Eighteenth-century gardens have traditionally been viewed as spaces designed for leisure, and as representations of political status, power and taste. In contrast, this paper will explore the concept that gardens in this period could be seen as dynamic spaces where scientific experiment and medical practice could occur. Two examples have been explored in the pilot study which has led to this paper — the designed landscapes associated with John Hunter’s Earl’s Court residence, in London, and the garden at Edward Jenner’s house in Berkeley, Gloucestershire. Garden history methodologies have been implemented in order to consider the extent to which these domestic gardens can be viewed as experimental spaces.
    • Geographical Information Systems as a Tool for Exploring the Spatial Humanities

      Murrieta-Flores, Patricia; Gregory, Ian; University of Chester; Lancaster University (Routledge, 2016-07-28)
      This chapter will introduce the basics of geographical information systems (GIS) for humanities scholarship. It will provide a brief overview of how using GIS software can help researchers understand the geographies within their sources. It will briefly introduce how GIS models features and places on the Earth’s surface so that the reader is gets a basic understanding of the core terminology associated with GIS. It will then talk through the basics of how a researcher gets their sources into GIS software; how they can query, integrate and analyse data within GIS; and how they can disseminate their results using maps and electronic outputs such as KML files that can be disseminated using Google Earth. The conclusion will look briefly at what a researcher can and cannot expect to gain from using GIS and stress that mapping is only a part of the research process – good at identifying and describing patterns but limited in its ability to explain them. The chapter will be include several diagrams and will be extensively referenced.
    • Geoparsing, GIS and textual analysis: current developments in spatial humanities research

      Gregory, Ian; Donaldson, Christopher; Murrieta-Flores, Patricia; Rayson, Paul; Lancaster University; University of Chester (Edinburgh University Press, 2015-03-01)
      The spatial humanities constitute a rapidly developing research field that has the potential to create a step-change in the ways in which the humanities deal with geography and geographical information. As yet, however, research in the spatial humanities is only just beginning to deliver the applied contributions to knowledge that will prove its significance. Demonstrating the potential of innovations in technical fields is, almost always, a lengthy process, as it takes time to create the required datasets and to design and implement appropriate techniques for engaging with the information those datasets contain. Beyond this, there is the need to define appropriate research questions and to set parameters for interpreting findings, both of which can involve prolonged discussion and debate. The spatial humanities are still in early phases of this process. Accordingly, the purpose of this special issue is to showcase a set of exemplary studies and research projects that not only demonstrate the field’s potential to contribute to knowledge across a range of humanities disciplines, but also to suggest pathways for future research. Our ambition is both to demonstrate how the application of exploratory techniques in the spatial humanities offers new insights about the geographies embedded in a diverse range of texts (including letters, works of literature, and official reports) and, at the same time, to encourage other scholars to integrate these techniques in their research.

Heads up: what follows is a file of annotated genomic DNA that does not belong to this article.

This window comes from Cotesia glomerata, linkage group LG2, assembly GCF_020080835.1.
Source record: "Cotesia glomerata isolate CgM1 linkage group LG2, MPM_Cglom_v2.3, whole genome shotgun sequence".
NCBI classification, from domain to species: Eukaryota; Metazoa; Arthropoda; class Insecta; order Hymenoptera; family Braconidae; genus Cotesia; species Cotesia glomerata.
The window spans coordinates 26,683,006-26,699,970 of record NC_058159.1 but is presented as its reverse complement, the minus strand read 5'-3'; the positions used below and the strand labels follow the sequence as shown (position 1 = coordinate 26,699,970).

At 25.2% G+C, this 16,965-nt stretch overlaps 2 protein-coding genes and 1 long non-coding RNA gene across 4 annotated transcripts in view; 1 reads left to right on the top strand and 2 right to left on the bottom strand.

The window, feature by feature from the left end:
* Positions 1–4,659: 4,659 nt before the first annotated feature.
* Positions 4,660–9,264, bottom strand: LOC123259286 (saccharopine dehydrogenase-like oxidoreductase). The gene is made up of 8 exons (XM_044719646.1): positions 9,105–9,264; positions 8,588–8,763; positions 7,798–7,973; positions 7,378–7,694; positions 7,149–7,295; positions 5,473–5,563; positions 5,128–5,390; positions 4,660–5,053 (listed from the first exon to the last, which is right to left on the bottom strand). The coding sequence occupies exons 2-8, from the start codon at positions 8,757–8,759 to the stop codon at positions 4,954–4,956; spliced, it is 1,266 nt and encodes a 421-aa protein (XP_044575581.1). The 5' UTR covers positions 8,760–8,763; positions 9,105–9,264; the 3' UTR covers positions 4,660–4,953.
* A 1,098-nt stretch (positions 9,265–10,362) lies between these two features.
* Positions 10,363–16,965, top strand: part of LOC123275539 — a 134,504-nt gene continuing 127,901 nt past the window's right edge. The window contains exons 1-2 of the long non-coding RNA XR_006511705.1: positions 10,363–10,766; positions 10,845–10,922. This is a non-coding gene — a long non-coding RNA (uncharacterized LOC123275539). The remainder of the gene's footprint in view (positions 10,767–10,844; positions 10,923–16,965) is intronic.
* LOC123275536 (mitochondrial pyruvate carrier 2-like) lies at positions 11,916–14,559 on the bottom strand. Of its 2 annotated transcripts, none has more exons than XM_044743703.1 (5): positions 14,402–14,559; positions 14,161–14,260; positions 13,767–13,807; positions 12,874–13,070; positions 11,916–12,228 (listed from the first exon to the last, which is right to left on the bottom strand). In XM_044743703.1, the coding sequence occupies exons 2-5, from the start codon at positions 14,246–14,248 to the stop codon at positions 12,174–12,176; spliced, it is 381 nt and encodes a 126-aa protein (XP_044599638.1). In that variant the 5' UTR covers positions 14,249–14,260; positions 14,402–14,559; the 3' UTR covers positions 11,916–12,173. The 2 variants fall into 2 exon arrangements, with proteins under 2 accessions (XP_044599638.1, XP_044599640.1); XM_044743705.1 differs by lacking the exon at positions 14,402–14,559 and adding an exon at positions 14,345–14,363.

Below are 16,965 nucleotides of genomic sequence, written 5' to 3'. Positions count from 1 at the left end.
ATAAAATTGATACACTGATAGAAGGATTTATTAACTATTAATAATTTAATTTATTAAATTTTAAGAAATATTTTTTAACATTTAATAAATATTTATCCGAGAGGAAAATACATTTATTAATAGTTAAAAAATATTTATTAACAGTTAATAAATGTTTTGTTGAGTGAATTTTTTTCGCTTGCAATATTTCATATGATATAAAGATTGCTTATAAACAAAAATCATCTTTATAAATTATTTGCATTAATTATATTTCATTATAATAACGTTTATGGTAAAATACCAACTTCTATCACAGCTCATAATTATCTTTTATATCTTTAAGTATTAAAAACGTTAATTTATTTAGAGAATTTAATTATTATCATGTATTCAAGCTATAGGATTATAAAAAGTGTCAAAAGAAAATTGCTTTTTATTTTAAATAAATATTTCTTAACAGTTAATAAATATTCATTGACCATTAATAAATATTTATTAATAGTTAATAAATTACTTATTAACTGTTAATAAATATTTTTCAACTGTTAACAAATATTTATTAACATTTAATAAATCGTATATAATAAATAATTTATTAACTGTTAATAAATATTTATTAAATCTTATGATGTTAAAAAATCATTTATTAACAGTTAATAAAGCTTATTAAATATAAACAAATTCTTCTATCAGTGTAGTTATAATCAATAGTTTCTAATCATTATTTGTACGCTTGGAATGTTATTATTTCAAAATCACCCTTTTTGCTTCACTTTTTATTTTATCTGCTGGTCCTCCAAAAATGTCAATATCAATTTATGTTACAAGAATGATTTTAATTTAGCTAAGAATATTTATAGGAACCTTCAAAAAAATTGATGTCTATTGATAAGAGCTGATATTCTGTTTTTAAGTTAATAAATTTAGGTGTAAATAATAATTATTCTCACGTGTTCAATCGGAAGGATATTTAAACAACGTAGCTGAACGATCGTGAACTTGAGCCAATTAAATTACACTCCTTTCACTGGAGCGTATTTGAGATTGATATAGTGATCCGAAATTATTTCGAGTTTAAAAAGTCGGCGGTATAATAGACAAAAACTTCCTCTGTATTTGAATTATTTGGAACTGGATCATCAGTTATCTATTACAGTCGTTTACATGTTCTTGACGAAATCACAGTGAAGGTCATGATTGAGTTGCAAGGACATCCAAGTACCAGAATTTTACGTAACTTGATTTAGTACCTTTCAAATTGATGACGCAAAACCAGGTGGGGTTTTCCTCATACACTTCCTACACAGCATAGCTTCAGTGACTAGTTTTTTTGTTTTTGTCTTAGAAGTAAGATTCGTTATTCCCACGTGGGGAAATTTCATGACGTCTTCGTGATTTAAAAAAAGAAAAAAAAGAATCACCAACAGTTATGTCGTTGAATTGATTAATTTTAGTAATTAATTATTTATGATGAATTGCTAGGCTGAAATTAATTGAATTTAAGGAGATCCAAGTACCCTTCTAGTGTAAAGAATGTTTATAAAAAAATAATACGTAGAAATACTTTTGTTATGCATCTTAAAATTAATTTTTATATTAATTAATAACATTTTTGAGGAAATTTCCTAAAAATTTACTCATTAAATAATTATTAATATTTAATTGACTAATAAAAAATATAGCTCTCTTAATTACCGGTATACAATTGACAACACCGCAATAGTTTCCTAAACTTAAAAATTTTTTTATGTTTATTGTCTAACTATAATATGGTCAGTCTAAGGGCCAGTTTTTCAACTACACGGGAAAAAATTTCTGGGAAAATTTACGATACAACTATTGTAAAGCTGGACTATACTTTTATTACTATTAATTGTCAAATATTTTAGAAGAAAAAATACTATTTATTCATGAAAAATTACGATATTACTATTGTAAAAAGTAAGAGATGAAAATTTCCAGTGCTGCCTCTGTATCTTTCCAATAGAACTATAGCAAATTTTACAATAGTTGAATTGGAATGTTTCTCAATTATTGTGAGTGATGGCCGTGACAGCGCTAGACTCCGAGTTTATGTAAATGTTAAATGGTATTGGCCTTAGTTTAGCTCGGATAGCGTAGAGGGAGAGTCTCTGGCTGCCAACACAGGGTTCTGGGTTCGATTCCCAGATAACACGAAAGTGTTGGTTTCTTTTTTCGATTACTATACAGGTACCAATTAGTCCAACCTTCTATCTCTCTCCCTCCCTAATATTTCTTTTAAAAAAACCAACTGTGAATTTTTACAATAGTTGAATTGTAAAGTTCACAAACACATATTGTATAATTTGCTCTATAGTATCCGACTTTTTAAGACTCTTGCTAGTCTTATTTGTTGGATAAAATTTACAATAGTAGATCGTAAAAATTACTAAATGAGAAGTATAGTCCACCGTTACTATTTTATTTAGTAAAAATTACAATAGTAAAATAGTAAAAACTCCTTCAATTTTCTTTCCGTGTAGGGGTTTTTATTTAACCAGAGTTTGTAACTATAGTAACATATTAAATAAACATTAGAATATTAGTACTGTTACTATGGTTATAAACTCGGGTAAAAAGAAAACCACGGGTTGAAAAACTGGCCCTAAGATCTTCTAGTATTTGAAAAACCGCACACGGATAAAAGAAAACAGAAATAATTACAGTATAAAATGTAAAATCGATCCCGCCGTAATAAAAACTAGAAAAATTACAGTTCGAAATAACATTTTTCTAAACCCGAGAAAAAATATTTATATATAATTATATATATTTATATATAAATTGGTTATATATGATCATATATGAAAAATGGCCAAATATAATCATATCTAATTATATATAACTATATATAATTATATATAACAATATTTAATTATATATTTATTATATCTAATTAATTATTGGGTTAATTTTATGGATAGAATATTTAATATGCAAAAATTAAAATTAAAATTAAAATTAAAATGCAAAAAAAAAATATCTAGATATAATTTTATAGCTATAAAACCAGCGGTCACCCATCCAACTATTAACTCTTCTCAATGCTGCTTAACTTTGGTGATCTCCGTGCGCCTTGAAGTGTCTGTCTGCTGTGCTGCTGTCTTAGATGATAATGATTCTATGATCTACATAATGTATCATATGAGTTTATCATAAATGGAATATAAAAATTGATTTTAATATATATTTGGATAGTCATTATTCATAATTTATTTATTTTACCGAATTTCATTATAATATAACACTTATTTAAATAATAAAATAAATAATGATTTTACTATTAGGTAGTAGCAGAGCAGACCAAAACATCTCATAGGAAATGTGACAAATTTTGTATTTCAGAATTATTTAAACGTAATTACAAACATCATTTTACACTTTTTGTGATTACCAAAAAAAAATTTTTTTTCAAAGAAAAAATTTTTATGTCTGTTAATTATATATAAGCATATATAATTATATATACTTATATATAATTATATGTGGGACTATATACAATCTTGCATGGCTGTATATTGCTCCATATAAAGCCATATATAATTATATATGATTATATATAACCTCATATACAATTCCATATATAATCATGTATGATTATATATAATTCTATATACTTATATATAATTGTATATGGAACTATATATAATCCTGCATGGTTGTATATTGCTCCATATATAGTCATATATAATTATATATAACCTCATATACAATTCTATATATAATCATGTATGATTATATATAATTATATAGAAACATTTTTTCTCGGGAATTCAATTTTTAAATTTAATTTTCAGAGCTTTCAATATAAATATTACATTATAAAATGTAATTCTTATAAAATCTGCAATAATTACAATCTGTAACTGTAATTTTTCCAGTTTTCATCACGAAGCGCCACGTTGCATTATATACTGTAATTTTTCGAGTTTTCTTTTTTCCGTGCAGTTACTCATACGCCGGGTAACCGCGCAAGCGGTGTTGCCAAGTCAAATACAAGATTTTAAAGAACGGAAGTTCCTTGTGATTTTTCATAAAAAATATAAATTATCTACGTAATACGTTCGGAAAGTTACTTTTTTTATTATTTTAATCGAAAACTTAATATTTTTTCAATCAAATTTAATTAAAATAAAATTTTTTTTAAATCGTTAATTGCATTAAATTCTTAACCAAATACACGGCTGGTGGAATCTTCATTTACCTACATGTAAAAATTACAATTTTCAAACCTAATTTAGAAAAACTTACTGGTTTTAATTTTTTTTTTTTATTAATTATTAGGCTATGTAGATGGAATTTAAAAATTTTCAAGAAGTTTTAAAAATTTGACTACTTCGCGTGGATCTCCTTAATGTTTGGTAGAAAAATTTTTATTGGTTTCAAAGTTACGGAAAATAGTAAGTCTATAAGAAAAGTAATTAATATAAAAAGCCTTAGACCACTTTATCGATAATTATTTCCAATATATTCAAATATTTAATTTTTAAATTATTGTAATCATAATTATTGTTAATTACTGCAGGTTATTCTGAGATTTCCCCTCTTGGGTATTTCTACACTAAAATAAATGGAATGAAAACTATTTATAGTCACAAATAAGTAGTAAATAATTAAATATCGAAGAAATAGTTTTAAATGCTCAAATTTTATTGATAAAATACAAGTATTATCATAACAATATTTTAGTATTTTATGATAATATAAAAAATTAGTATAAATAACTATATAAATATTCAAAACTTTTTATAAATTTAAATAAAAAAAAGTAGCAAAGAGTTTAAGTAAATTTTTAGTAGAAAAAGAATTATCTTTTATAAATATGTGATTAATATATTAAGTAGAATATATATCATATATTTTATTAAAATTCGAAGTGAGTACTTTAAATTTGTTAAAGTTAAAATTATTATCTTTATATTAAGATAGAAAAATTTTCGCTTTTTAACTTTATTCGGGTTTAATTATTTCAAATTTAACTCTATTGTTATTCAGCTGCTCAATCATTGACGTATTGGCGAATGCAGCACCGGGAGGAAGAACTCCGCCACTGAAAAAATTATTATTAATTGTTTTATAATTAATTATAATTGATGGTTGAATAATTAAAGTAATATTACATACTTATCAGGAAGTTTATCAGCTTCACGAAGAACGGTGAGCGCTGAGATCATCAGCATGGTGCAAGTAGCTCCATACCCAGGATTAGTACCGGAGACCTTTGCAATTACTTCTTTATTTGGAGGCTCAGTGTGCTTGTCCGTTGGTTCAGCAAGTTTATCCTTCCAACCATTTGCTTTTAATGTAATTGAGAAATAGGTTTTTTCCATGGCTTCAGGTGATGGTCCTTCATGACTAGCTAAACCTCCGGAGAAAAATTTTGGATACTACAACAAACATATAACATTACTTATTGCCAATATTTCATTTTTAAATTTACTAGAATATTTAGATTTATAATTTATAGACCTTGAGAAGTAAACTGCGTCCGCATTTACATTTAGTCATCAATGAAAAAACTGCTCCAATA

• The German-Jewish soldiers of the First World War in the history and memory

      Grady, Tim; University of Chester (Liverpool University Press, 2011-12-01)
      This book discusses they ways in which the role of German-Jewish soldiers who fought for Germany in World War I has been forgotten and remembered from 1914 to the late 1970s. German-Jewish soldiers were mourned after the end of the war and commemorated during the Weimar Republic. With the rise of Nazism, public commemoration of German-Jewish soldiers ceased as Germany's Jewish communities were persecuted. After World War II, the public memory of these soldiers was gradually subsumed into Holocaust remembrance.
    • Germany's Jewish soldiers

      Grady, Tim; University of Chester (History Today Ltd, 2011-11-11)
      This article discusses post-war Germany's attempts to remember Jewish participation in the German armed forces of World War I.
    • GIS and Literary History: Advancing Digital Humanities Research through the Spatial Analysis of Historical Travel Writing and Topographical Literature